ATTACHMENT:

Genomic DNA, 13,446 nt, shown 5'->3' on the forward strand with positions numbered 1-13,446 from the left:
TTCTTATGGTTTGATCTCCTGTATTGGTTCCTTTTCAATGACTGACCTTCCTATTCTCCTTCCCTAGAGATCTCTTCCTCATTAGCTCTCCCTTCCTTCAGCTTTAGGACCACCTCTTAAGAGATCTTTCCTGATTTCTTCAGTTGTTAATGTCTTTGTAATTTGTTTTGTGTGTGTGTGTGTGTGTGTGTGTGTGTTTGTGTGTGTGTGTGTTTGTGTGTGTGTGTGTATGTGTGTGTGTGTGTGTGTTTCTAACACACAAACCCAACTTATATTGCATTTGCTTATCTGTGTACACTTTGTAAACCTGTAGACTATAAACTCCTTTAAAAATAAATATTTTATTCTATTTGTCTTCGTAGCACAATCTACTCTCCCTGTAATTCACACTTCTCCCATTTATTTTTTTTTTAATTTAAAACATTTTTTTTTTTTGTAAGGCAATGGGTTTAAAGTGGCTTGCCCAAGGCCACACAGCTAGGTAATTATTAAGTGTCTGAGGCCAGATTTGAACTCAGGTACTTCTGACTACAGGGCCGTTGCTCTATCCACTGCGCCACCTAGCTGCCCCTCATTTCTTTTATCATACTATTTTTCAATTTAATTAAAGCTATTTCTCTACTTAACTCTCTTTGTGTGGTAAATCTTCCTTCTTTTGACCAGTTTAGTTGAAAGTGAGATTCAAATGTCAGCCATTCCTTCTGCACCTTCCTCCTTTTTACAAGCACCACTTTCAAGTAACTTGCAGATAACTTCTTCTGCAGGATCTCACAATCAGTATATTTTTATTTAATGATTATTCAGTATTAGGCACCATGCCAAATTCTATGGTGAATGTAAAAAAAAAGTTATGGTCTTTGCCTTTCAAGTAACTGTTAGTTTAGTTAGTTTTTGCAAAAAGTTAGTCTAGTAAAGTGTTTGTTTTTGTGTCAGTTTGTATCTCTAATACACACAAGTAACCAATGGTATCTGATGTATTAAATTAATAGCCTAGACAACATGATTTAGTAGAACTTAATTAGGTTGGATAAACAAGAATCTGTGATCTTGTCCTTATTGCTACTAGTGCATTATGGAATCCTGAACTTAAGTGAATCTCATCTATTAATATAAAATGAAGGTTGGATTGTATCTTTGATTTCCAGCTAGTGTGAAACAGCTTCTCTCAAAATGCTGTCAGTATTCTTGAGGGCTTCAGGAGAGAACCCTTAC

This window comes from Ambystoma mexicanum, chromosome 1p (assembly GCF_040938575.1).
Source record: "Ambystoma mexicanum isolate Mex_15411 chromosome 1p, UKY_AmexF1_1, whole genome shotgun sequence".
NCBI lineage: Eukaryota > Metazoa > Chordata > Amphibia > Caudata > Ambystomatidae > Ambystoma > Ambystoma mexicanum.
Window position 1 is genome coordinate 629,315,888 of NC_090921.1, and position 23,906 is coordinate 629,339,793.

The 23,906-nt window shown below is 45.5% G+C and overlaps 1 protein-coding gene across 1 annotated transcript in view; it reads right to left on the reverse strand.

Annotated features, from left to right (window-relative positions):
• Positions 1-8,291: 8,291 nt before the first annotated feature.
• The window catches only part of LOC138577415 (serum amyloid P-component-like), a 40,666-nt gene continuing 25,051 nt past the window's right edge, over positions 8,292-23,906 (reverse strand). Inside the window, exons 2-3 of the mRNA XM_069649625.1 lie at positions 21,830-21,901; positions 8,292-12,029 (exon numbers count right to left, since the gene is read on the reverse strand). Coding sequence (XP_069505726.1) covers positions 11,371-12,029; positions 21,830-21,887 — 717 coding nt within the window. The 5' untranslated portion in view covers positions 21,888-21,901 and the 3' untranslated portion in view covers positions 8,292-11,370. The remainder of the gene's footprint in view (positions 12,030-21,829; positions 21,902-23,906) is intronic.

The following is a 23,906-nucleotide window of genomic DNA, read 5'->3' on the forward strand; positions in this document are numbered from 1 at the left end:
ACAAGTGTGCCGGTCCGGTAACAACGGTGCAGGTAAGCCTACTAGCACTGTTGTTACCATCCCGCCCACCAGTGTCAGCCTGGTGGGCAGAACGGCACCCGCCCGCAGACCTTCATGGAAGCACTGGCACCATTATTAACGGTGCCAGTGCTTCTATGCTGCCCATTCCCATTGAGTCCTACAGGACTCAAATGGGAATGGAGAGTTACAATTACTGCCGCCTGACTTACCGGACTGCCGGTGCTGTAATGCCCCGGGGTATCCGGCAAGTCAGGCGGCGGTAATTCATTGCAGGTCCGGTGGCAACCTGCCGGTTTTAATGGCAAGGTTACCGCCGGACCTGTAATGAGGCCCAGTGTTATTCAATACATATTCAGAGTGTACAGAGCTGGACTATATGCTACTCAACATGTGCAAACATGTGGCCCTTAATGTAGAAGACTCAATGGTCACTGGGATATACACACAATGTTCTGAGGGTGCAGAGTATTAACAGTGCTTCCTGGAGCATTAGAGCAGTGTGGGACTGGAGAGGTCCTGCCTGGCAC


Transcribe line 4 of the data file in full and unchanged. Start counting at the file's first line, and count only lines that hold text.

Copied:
Source record: "Ambystoma mexicanum isolate Mex_15411 chromosome 1p, UKY_AmexF1_1, whole genome shotgun sequence".